That's because you're only looking at 140-129C, which is an area of law that deals with ownership, carry, and explains some of the licensing exemptions, aside from a very brief reference to the FA-10 requirement and the now obsolete allowances for NR purchasing. Also, MSP doesn't issue a list of states that are in compliance with 140-129C(u), so no dice.
Well, not just that (esp. since there is a completely separate reference to purchase under (o) and (p)). But see below, where you have cited a mooting section in 140-123...

Until earlier this year, folks on this board consistently missed the existence of 129C(p) in discussions on the topic, a black-letter NR exception in its current form since 1999 (some still seem to miss it). So I think it is reasonable and even helpful to push the envelope of assumptions from time to time. Too many posters treat these laws like religious doctrine and trot out what they learned in [strike]Sunday school[/strike] NES conversations, often with some "telephone" transmission/recall damage.

[Citing [140-123, Seventh clause]]Note that there's no exemption here for non-residents with temporary LTC's issued under MGL 140-131F to buy guns, ammo or even magazines from an FFL. Also notice that this section still includes language regarding permits to purchase, and the third paragraph contains language allowing people exempt from licensing to purchase guns, ammo and mags, even though both are made obsolete by other areas of law.
I think you overstate the obsolescence, as it is broader than just the selling/delivery that the seventh section moots; still that is the section I was looking for.

Thanks - I may go digging for the changes to it over the years, as I suspect mods to that messy section could constitute the legendary "Simon's Rock" law. The seventh provision of that section (in my not-giving-advice-here opinion) indeed means sellers are prohibited from selling long arms and ammo even to a person who is legally exempted under 129C. So that is the answer to the question I asked. It effectively moots 129C's purchase exceptions by restricting any seller; though an exempted buyer might be committing no crime, the seller still would, a common pattern in gun laws at both state and federal levels.

I'm assuming you're referring to Ron Glidden's book. It's not perfect, but there's few if any people around who can match his knowledge of Mass. firearms law. Even the gun lawyers who frequented this board each had their own area of expertise, and were just as confused as the rest of us about other areas. Glidden's book is an excellant resource for Mass. gun owners, because even if he was wrong on every single thing he wrote (which he isn't), his views reflect what every cop in the state is being trained to believe.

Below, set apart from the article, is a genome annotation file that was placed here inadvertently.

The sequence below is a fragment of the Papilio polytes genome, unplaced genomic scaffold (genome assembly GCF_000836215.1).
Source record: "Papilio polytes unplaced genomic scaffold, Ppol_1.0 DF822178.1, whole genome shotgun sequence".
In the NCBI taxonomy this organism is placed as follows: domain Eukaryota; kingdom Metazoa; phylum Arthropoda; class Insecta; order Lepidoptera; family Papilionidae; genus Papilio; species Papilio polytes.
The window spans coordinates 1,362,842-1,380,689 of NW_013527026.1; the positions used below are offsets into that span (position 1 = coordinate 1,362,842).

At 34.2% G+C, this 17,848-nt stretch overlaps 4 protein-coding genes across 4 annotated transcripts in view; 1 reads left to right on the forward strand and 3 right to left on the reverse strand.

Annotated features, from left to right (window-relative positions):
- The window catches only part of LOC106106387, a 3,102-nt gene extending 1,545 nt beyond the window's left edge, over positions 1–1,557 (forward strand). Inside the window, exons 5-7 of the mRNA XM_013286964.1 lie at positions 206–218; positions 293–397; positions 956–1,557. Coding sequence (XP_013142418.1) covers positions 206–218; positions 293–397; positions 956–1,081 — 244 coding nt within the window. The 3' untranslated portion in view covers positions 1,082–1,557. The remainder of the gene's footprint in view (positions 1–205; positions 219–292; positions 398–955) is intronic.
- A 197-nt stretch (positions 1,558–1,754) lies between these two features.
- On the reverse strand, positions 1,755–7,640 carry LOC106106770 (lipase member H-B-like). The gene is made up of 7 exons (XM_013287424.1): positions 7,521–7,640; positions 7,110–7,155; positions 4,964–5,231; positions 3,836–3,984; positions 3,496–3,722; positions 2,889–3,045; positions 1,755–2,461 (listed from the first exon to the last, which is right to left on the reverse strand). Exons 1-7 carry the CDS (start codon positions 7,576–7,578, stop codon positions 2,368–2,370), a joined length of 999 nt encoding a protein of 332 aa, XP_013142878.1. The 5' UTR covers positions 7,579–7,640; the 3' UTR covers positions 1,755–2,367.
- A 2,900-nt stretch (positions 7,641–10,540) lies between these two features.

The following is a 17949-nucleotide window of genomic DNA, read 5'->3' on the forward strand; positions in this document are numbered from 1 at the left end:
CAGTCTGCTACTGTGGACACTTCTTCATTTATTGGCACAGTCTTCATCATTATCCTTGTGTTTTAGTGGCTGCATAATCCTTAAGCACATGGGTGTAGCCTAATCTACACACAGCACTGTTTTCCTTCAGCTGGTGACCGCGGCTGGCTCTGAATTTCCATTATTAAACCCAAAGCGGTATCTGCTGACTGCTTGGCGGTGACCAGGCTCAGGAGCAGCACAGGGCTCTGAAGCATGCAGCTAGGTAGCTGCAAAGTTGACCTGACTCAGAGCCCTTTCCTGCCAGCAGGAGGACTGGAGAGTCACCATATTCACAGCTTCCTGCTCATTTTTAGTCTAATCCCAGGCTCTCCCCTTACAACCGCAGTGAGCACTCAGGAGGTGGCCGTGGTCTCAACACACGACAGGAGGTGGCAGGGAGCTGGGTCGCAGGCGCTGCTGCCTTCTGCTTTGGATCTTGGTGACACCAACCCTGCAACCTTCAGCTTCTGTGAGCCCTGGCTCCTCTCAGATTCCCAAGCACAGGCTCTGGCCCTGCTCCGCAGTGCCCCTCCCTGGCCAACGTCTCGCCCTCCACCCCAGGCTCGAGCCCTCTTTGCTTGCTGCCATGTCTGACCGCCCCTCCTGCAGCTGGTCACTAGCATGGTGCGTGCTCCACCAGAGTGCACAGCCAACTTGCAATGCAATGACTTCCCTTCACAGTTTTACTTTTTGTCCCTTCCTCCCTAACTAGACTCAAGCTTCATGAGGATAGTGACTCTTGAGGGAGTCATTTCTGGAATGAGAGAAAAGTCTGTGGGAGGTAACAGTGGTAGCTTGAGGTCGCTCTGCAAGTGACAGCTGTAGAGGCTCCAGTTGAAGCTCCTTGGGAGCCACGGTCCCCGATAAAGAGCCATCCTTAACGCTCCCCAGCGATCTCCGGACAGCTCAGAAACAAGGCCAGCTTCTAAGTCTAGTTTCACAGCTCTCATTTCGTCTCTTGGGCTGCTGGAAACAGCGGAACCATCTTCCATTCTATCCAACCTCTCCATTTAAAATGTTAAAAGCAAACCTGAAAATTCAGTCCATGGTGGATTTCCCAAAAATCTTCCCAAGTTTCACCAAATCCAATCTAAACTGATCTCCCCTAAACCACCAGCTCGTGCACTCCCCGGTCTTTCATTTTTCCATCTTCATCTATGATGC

Is that your legal opinion on it? I'm being half-serious, here. What I mean is, yes, that is a valuable thing to know. But on the flip side, it means that in slavishly following it, MA gun owners effectively make the law for them as restrictive as the author says it is. Recent events in Wisconsin suggest there is a gap between the two that should be discussed, even if MA gun owners subject to arbitrary licensing would not want to push the envelope lest they be declared "unsuitable."

Then again, I was asking about the provisions applying to non-residents. [smile]
While you bring up good discussion points on the law, you're approaching this as a free-stater who's not used to the insanity of the mangled Mass. laws. If you could just remove any ideas of freedom, logic or legislative accountability from your mind, this would make a lot more sense to you. [wink][laugh]
Humor appreciated, but there's some incorrect assumption there. I have a very jaundiced view of statutory law, criminal law, and even firearms law. Rather than glibly looking for ways to bend statutory words to fit my hopes, I am just pushing because there are so many bad answers on here. There was a mountain of bad information in just this thread alone, some of which Len corrected.

But I mean, here we had a thread that discussed FOPA with regard to the state of origin (where it does not apply unless the person is - absent FOPA - already legal to "possess and carry" the item), a thread where questions of ownership were conflated with questions of possession, a thread where the hunting/competition exception for handguns was raised in the context of a shotgun, and where the travel exception was raised even though a more on-point exception was right there on the same page. A thread where the answer was (relative to many MA gun law questions) easy - and right in the GOAL FAQ - was a trainwreck.

So anything that helps better gel the issues for or from your FAQ (or any other tightly-written guide to the basics) is what I am after in pushing this little envelope. Call me crazy, just don't call me Scriv. [laugh]